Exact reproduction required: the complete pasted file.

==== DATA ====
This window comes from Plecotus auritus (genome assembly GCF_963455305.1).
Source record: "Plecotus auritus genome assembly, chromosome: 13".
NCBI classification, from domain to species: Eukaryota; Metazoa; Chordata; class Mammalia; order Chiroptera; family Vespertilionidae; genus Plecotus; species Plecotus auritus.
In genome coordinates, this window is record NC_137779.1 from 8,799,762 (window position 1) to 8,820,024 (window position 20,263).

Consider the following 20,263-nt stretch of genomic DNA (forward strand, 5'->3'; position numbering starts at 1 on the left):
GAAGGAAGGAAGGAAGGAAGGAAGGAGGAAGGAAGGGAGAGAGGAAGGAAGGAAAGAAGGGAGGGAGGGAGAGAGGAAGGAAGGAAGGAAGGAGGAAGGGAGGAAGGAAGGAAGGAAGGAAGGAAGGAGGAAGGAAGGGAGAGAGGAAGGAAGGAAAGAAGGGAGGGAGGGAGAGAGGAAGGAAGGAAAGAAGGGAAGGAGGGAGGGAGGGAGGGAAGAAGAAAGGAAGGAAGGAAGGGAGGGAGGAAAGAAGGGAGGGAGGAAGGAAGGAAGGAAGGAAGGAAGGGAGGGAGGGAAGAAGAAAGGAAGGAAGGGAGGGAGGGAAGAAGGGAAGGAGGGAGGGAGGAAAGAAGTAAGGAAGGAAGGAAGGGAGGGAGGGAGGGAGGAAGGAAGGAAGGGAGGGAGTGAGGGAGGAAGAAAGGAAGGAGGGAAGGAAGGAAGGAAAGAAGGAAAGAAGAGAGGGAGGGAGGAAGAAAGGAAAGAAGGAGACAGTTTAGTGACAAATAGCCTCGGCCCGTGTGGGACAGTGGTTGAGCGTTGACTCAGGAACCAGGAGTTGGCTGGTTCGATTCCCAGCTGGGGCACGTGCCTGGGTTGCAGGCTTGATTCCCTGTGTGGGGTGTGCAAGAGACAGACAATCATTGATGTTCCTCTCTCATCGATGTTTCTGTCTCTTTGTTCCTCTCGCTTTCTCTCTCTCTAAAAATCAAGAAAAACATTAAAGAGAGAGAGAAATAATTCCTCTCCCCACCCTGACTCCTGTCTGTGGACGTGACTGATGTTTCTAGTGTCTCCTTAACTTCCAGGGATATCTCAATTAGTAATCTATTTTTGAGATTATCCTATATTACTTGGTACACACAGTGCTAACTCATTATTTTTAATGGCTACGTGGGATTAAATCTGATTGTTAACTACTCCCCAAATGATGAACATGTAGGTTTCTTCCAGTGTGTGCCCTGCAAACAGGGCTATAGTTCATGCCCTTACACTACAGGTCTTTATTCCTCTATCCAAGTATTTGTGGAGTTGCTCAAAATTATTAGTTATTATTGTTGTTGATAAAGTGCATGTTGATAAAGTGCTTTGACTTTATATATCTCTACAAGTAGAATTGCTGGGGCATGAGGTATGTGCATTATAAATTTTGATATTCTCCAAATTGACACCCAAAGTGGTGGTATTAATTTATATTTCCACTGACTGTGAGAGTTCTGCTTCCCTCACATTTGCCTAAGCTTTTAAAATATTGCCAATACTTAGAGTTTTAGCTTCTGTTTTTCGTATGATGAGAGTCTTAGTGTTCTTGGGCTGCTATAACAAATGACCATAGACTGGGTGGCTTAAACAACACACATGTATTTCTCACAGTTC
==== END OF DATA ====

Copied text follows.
This window comes from Plecotus auritus (genome assembly GCF_963455305.1).
Source record: "Plecotus auritus genome assembly, chromosome: 13".
NCBI classification, from domain to species: Eukaryota; Metazoa; Chordata; class Mammalia; order Chiroptera; family Vespertilionidae; genus Plecotus; species Plecotus auritus.
In genome coordinates, this window is record NC_137779.1 from 8,799,762 (window position 1) to 8,820,024 (window position 20,263).

Consider the following 20,263-nt stretch of genomic DNA (forward strand, 5'->3'; position numbering starts at 1 on the left):
GAAGGAAGGAAGGAAGGAAGGAAGGAGGAAGGAAGGGAGAGAGGAAGGAAGGAAAGAAGGGAGGGAGGGAGAGAGGAAGGAAGGAAGGAAGGAGGAAGGGAGGAAGGAAGGAAGGAAGGAAGGAAGGAGGAAGGAAGGGAGAGAGGAAGGAAGGAAAGAAGGGAGGGAGGGAGAGAGGAAGGAAGGAAAGAAGGGAAGGAGGGAGGGAGGGAGGGAAGAAGAAAGGAAGGAAGGAAGGGAGGGAGGAAAGAAGGGAGGGAGGAAGGAAGGAAGGAAGGAAGGAAGGGAGGGAGGGAAGAAGAAAGGAAGGAAGGGAGGGAGGGAAGAAGGGAAGGAGGGAGGGAGGAAAGAAGTAAGGAAGGAAGGAAGGGAGGGAGGGAGGGAGGAAGGAAGGAAGGGAGGGAGTGAGGGAGGAAGAAAGGAAGGAGGGAAGGAAGGAAGGAAAGAAGGAAAGAAGAGAGGGAGGGAGGAAGAAAGGAAAGAAGGAGACAGTTTAGTGACAAATAGCCTCGGCCCGTGTGGGACAGTGGTTGAGCGTTGACTCAGGAACCAGGAGTTGGCTGGTTCGATTCCCAGCTGGGGCACGTGCCTGGGTTGCAGGCTTGATTCCCTGTGTGGGGTGTGCAAGAGACAGACAATCATTGATGTTCCTCTCTCATCGATGTTTCTGTCTCTTTGTTCCTCTCGCTTTCTCTCTCTCTAAAAATCAAGAAAAACATTAAAGAGAGAGAGAAATAATTCCTCTCCCCACCCTGACTCCTGTCTGTGGACGTGACTGATGTTTCTAGTGTCTCCTTAACTTCCAGGGATATCTCAATTAGTAATCTATTTTTGAGATTATCCTATATTACTTGGTACACACAGTGCTAACTCATTATTTTTAATGGCTACGTGGGATTAAATCTGATTGTTAACTACTCCCCAAATGATGAACATGTAGGTTTCTTCCAGTGTGTGCCCTGCAAACAGGGCTATAGTTCATGCCCTTACACTACAGGTCTTTATTCCTCTATCCAAGTATTTGTGGAGTTGCTCAAAATTATTAGTTATTATTGTTGTTGATAAAGTGCATGTTGATAAAGTGCTTTGACTTTATATATCTCTACAAGTAGAATTGCTGGGGCATGAGGTATGTGCATTATAAATTTTGATATTCTCCAAATTGACACCCAAAGTGGTGGTATTAATTTATATTTCCACTGACTGTGAGAGTTCTGCTTCCCTCACATTTGCCTAAGCTTTTAAAATATTGCCAATACTTAGAGTTTTAGCTTCTGTTTTTCGTATGATGAGAGTCTTAGTGTTCTTGGGCTGCTATAACAAATGACCATAGACTGGGTGGCTTAAACAACACACATGTATTTCTCACAGTTC